Tutorial Tuesday 4: Using OpenSCAD to Design With Code

Welcome to Tutorial Tuesday! This week, we speak to the geeks. Did you know that you can create 3D-printable designs with code — no 3D modeling required? OpenSCAD is a programming language for solid modeling, specifically built for creating designs that are exportable as triangular meshes for 3D printing. In this post, we’ll walk you through the basics and show off some Shapeways designs created with this powerful parametric modeling software.

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Getting Started With OpenSCAD

If you’re an experienced programmer, then you’re going to love this. But even if you’ve never written a line of code before in your life, you’ll be able to learn the basics of OpenSCAD and get started modeling right away! Start by downloading a free copy of OpenSCAD and bookmarking the very useful OpenSCAD User Manual and OpenSCAD Cheat Sheet.

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For a quick start, check out the Hello OpenSCAD one-page starter document with OpenSCAD sample files. For extensive documentation and examples, see the Thingiverse OpenSCAD Jumpstart page and OpenSCAD discussion group. Or, get started in less than 10 minutes by watching and playing along with the video PolyBowls – A simple OpenSCAD code walk-through.

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If you like learning by video, then you should also check out Patrick Conner’s video playlist of OpenSCAD tutorials. This playlist is how I initially learned about OpenSCAD and the videos are very clear, simple, and easy to follow.

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OpenSCAD Models on Shapeways

OpenSCAD is particularly good for creating models based on equations or data, or that are procedurally generated. Here are four beautiful jewelry models on Shapeways that were designed with OpenSCAD:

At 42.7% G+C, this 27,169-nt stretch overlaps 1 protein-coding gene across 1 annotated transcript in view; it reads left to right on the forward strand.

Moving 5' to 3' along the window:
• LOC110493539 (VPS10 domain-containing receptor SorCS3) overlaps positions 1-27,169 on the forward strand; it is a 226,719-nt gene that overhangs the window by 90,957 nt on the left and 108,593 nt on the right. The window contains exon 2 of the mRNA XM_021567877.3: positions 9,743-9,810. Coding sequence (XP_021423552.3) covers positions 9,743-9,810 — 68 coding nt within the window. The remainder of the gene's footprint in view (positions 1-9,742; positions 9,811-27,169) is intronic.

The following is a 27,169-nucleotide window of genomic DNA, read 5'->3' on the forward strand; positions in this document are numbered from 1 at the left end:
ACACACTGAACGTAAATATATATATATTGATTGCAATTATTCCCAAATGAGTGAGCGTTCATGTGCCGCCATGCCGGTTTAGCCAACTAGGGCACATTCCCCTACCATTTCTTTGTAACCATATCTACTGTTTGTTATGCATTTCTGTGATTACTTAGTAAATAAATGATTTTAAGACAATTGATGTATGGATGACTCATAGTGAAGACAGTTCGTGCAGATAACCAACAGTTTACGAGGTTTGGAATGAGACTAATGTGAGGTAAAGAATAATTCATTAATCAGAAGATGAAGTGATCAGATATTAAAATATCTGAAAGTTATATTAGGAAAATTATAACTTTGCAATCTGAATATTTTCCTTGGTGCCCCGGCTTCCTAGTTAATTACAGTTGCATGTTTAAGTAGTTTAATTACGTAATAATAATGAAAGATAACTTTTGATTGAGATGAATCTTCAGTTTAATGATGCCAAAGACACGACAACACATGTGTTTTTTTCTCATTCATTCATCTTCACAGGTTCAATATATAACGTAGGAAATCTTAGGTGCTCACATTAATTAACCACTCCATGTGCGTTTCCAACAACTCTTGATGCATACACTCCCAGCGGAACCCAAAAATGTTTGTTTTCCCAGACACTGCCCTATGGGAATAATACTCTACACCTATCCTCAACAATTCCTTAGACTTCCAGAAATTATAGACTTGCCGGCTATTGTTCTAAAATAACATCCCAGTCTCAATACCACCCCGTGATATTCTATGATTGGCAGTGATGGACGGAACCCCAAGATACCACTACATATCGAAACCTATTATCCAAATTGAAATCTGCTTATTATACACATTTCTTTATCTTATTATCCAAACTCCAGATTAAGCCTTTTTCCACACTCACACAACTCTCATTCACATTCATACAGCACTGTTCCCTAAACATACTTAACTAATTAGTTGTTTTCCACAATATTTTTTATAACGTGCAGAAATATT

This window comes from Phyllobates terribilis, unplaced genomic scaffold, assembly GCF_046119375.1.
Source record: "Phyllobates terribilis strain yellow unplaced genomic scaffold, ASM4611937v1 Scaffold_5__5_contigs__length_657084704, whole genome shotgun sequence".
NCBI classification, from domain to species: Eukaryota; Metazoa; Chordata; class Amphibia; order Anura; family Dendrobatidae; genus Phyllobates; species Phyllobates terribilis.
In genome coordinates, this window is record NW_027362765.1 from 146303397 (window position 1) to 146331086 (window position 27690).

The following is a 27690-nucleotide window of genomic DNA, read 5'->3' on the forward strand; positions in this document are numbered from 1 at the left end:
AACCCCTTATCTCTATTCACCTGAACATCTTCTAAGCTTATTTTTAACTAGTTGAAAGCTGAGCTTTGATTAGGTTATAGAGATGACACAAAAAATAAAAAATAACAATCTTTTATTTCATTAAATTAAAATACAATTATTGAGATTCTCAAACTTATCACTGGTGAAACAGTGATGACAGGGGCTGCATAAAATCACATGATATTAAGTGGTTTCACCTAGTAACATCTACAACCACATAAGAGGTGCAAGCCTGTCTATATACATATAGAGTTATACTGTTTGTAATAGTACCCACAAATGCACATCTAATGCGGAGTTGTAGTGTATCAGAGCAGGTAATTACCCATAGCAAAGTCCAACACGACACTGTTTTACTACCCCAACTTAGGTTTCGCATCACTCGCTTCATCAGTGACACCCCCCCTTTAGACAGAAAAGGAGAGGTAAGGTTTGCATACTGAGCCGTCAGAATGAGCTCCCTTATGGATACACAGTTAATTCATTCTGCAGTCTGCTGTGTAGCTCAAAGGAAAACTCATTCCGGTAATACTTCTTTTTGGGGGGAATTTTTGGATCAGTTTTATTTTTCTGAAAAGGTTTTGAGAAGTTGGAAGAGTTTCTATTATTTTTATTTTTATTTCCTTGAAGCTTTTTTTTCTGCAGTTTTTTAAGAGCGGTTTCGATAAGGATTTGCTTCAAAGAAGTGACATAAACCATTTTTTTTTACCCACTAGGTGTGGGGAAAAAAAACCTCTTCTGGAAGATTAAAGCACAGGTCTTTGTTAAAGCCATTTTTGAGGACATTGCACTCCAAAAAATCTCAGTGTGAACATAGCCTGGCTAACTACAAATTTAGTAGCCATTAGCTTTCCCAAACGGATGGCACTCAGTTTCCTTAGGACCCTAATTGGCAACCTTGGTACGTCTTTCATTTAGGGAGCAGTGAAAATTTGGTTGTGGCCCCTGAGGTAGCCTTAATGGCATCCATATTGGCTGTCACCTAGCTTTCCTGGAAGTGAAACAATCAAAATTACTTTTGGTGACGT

sponde  tentacle

rhumb  lorenz

Going beyond jewelry, OpenSCAD is also a great tool for making abstract sculptures, processing and modifying data, and even creating household objects. Here are four more Shapeways models made with OpenSCAD:

 

12star  loxodrome

sappho  dyson (1)

Do you create with OpenSCAD? Let us know what you’ve made in the comments. If you’re just getting started and have any questions, let us know that too. See you next week!

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4 comments

  1. Geoff Buttsworth

    You may be interested in my partially complete web resource for quadcopter aerodynamics at https://quadynamics.wordpress.com/

    All the graphics have been done using OpenSCAD. I have developed fairly sophisticated models that enable me to illustrate the various vectors, conditions and concepts that relate to this emerging field.

    1. Laura Taalman

      Hi Geoff,
      That is pretty cool, using OpenSCAD for illustration. I hadn’t seen that before and it works really well for what you’re doing. Have you ever tried printing any of the things that you designed for those illustrations?
      Laura/mathgrrl

  2. Geoff Buttsworth

    I have considered trying to print out the basic quad, but I would have to reduce it to its component parts I guess.

    I’m more focussed on designing and printing for trivial things 😉 Like http://www.thingiverse.com/thing:1937473

    1. Laura Taalman

      Haha, I was just yesterday asking my son if he could put quarters in for the outer bearings since they would be cheaper! So cool that you did this!

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